Designing Under the Influence – The Impact of Media on Design

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Elise Shapiro
Elise Shapiro
Elise Shapiro is a contributing editor. Little did she know that her first job, in the facilities department at Ralston Purina, while obtaining her M. Arch at Washington University, in St. Louis would foreshadow where her career would lead. She has always been a strong advocate for providing the best possible spaces for people to work – where aesthetics meet function and drive business success.

NeoCon’s recent virtual program examines how social media has changed communication about design not only with clients, but peers too.

Websites like Apartment Therapy and Houzz, social channels like Instagram and Pinterest, and TV networks like HGTV have given the world 24-7 access to design ideas and inspiration. This growing interest in design is a welcome, natural development. People have an innate attraction to beauty, and wider participation in the design process only enriches the result. The challenge is that, while everyone may have their own ideas and opinions about design—and, thanks to the plethora of free design apps and inexpensive software, the tools to practice it—not everyone is a designer. Great design doesn’t emerge from a well-curated Pinterest board or hours of binge watching a show. Instead, it’s the product of education and experience, inspiration, and rigor. HOK’s workplace design teams have always worked to solve problems and improve the human experience. That will never change. What is changing—even more so as we reimagine aspects of the built environment in response to COVID-19—is our culture’s heightened awareness of design.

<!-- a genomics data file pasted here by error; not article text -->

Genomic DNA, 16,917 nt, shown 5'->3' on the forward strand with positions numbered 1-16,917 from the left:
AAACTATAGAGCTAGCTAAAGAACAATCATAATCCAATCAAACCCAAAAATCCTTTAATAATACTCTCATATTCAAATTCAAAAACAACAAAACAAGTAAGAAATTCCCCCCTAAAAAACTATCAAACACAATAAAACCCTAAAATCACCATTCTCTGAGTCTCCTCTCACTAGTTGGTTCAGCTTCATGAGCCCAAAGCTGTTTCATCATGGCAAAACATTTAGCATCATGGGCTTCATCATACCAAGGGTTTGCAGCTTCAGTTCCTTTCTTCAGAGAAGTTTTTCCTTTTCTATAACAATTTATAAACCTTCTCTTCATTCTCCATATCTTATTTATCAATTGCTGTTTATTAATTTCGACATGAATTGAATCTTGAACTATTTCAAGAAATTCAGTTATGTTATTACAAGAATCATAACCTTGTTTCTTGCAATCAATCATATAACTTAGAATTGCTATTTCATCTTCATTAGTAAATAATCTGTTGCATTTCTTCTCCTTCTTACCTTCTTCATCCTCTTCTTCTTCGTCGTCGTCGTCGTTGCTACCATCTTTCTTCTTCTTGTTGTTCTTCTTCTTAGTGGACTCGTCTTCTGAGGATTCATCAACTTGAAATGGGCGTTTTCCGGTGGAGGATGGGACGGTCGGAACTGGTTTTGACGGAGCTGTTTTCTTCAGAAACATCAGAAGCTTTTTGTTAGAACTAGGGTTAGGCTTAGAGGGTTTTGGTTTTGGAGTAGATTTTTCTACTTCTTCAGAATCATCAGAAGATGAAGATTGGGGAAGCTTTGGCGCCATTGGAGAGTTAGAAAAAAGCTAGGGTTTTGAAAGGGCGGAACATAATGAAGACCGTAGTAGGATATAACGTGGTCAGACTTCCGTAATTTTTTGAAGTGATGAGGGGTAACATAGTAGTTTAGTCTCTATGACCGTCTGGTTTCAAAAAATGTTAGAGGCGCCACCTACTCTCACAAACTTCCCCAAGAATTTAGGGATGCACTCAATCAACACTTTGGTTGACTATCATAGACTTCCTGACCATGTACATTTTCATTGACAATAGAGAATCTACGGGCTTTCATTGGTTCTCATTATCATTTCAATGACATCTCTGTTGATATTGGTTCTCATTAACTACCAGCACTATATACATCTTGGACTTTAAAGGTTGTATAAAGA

The abundance of design ideas on social media can be overwhelming!

With an abundance of social media platforms sharing of design ideas and inspiration, presenters Tom Polucci, Firmwide Director of Interiors, HOK, and Mike Goetz, Senior Project Designer, HOK discussed how it has changed the dynamic communication about design not only with their clients, but their peers.

The title of the presentation, “Designing Under the Influence” is so appropriate. We have as a society been captured by social media in so many ways that have filtered down to how we perceive information. For designers and their clients it is another way to initiate a dialogue but, on another level, it gives the client the impression that they know a lot about design.

How do you channel their enthusiasm and ideas into actionable input for working on developing a design concept?

Mike Goetz: When a client either presents us an image or responds strongly to one, we dissect it with them: what is there about that image that you like? Are you responding to the color? the texture? How does that align for your goals? Those are great starting points, but we really need to unpack the different elements of that image and see what they’re really gravitating towards.

The images collected can be a starting point for discussing design direction for a project.

Tom Polucci: We have to challenge our clients to understand why are they pulling something? And is it personal? Or is it truly reflective of the culture of an organization? And if it is truly about that organization, who are they to tell us whether it’s right or wrong? You know, if it’s coming from the head of real estate, but not from the CMO (Chief Marketing Officer)? Who gets to speak for the organization? How do we know that this understanding comes from the top?